Radio 1′s biggest concern is chasing audiences

Radio 1’s head of music, George Ergatoudis, has revealed the thinking behind the radio station that has no commercial worries: it is more concerned about sky-high audience figures than using the license fee to play a more diverse range of music.

Answering questions from NME readers, Ergatoudis claimed there was a “science” to programming Radio 1. “We carefully introduce new music mixed in with familiar hits and by doing so far more people get to discover something new and exciting.

“If we let our daytime DJs have more say in the music they play we would soon lose the level of control needed to pull off our balancing act. We’d rapidly lose listeners and Radio 1’s vital ability to break new music would be diminished considerably.”

Radio 1, which runs with the tagline “the best new music and entertainment”, is funded by the license fee and is therefore stripped of funding concerns commercial radio has to worry about. However, the station has been criticised for chasing audience figures by featuring a playlist heavy on commercial songs which, as the NME points out, can be heard on many other stations across the UK.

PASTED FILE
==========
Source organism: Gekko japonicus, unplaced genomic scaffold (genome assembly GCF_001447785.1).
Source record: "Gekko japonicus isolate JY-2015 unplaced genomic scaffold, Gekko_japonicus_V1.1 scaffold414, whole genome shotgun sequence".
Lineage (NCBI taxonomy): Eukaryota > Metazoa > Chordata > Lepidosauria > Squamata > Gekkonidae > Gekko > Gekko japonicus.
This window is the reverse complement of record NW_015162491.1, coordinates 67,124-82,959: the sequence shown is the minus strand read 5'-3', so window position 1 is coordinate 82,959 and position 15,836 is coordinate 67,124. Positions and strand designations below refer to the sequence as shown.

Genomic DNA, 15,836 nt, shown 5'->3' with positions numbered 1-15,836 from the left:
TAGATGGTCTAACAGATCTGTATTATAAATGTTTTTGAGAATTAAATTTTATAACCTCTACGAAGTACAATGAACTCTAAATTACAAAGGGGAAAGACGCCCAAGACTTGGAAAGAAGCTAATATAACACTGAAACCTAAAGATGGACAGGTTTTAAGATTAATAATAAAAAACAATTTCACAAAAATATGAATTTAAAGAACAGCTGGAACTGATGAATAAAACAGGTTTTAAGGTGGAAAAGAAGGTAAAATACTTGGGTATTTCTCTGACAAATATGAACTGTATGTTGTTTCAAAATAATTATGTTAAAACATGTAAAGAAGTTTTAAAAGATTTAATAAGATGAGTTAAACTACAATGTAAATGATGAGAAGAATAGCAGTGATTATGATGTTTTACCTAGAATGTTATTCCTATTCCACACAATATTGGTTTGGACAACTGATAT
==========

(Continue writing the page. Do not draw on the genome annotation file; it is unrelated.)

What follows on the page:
Last week the station let alternative DJs take over regular slots, which saw the likes of rock DJ Zane Lowe, and dubstep champion Annie Mac playing music from outside the usual commercial playlist. However, Ergatoudis insisted that such experimentation would not be viable for the station on a regular basis.

“It has been great to hear our amazing specialist DJs taking over daytime, but if we were to continue with this strategy we would probably lose 80 per cent of our audience,” he said.

Ergatoudis repeatedly pointed out that Radio 1’s mission was to play “a broad spectrum of music”, and explained the station’s playlist is dictated by “weekly music research with a large panel of 12 to 30-year olds, to really understand the songs, artists and trends in the market”.

(Source: NME)

Comments

comments

 

“Before we all sink into a slough of digital dystopian despair, it might be worth considering this: is this a sign of the strength, not weakness, of revelatory journalism in the digital age?”


Charlie Beckett, director of POLIS at the London School of Economics, reacts to news that the UK government forced the Guardian into destroying hard drives that contained information leaked by Edward Snowden.


(Source: POLIS)

 

Subscribe to Media Digest via Email

Enter your email address to subscribe to Media Digest and receive notifications of new stories by email.

Latest Media Industry News, Independent News and Media, UK